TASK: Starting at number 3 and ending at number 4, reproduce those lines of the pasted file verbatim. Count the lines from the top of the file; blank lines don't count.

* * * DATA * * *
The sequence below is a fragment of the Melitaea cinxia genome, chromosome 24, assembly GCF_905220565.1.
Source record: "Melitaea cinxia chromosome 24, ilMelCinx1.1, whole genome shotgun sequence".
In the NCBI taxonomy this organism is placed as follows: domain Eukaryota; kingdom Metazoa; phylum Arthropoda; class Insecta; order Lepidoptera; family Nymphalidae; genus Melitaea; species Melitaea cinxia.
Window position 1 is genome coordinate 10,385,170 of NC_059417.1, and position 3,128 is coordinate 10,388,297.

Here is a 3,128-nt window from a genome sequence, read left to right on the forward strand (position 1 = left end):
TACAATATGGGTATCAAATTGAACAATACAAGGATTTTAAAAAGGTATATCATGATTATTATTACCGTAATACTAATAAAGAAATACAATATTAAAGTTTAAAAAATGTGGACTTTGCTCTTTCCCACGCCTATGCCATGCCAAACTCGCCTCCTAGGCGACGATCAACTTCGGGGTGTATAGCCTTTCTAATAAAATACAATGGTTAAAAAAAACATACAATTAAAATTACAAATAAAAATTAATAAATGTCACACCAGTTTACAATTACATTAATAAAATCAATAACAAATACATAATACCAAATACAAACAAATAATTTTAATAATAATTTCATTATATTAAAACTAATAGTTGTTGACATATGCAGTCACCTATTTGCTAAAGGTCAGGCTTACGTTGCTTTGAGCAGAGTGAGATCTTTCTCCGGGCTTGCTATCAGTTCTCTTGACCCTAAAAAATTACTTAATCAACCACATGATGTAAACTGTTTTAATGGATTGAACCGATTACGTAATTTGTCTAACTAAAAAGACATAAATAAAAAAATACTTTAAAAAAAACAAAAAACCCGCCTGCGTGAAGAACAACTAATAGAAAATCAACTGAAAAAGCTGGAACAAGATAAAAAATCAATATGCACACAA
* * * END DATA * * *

In the NCBI taxonomy this organism is placed as follows: domain Eukaryota; kingdom Metazoa; phylum Arthropoda; class Insecta; order Lepidoptera; family Nymphalidae; genus Melitaea; species Melitaea cinxia.
Window position 1 is genome coordinate 10,385,170 of NC_059417.1, and position 3,128 is coordinate 10,388,297.